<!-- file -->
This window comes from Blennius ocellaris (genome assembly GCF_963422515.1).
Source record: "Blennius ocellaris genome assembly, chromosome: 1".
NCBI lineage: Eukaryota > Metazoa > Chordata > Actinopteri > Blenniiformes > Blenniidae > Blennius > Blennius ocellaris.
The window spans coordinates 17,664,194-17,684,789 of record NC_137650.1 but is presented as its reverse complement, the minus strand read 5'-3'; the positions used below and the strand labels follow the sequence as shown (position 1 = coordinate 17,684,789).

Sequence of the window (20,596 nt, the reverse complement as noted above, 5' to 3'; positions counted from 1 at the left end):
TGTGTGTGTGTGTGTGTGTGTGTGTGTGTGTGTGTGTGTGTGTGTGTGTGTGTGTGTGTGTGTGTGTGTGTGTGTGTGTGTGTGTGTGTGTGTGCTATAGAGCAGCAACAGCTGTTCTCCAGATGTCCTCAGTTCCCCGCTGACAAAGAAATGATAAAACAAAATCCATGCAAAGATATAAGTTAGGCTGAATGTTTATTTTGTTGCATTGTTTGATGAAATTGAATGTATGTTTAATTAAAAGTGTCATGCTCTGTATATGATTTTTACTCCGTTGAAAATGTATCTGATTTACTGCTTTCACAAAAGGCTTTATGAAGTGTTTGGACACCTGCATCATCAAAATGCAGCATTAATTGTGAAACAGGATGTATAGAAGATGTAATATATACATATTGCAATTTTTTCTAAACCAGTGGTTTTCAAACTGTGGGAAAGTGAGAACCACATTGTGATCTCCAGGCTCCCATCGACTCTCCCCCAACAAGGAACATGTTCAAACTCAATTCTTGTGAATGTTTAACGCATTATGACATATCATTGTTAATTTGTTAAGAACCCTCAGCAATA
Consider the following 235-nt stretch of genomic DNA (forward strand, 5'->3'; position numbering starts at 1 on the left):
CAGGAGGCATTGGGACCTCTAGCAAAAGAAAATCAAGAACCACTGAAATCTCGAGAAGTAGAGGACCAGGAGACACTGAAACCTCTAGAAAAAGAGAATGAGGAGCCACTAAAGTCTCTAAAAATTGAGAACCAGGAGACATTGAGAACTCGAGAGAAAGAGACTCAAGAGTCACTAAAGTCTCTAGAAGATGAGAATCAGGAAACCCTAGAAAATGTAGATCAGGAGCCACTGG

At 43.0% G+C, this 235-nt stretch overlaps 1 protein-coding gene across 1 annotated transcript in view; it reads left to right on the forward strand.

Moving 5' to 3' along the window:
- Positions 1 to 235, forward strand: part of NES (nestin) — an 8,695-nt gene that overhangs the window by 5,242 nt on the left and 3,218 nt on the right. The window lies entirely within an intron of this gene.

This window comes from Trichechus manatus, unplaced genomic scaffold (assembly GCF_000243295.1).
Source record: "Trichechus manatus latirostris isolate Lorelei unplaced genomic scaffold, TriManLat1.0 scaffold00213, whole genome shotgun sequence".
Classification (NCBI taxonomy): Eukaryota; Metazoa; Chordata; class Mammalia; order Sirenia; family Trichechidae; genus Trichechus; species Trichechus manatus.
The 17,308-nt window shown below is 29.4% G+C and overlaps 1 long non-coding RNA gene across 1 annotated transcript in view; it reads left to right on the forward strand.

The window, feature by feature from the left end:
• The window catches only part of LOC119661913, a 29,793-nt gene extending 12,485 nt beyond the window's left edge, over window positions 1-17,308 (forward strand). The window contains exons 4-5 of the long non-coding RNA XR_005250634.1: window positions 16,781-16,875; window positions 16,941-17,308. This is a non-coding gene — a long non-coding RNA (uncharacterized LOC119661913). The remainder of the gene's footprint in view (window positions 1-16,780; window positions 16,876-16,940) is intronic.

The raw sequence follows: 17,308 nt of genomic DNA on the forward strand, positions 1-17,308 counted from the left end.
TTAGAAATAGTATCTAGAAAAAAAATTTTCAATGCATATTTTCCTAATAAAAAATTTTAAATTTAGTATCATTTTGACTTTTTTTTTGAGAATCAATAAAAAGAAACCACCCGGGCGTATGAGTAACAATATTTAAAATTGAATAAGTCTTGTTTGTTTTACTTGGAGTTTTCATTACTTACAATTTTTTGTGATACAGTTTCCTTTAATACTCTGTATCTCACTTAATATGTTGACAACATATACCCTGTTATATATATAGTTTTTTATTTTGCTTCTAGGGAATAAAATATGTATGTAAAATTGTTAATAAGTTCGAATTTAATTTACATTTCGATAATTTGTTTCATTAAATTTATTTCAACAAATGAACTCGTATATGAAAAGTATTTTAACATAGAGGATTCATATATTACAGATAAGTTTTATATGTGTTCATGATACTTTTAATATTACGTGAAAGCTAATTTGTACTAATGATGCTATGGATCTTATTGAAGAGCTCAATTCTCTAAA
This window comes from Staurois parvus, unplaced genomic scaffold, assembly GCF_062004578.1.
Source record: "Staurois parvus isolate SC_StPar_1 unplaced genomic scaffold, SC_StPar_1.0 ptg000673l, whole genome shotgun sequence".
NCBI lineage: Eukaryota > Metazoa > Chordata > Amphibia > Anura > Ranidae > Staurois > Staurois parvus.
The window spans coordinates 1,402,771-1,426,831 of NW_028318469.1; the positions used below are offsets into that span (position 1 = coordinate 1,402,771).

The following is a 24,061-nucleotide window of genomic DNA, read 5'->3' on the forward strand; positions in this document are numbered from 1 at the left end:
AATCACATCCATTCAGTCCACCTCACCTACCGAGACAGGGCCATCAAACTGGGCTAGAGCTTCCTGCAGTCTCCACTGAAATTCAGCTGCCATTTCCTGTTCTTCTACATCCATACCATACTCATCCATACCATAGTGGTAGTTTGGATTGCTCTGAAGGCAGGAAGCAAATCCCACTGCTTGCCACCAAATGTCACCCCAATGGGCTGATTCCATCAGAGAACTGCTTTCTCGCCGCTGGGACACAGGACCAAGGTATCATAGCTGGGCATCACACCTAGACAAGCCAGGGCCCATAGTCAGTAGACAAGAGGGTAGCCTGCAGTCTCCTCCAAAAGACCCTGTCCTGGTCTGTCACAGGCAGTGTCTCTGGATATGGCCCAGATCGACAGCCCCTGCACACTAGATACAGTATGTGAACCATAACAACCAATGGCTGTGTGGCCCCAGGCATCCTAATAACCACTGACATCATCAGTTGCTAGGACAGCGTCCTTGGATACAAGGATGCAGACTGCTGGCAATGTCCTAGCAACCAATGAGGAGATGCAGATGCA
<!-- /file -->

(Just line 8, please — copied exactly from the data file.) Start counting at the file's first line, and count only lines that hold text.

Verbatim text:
CAGGAGGCATTGGGACCTCTAGCAAAAGAAAATCAAGAACCACTGAAATCTCGAGAAGTAGAGGACCAGGAGACACTGAAACCTCTAGAAAAAGAGAATGAGGAGCCACTAAAGTCTCTAAAAATTGAGAACCAGGAGACATTGAGAACTCGAGAGAAAGAGACTCAAGAGTCACTAAAGTCTCTAGAAGATGAGAATCAGGAAACCCTAGAAAATGTAGATCAGGAGCCACTGG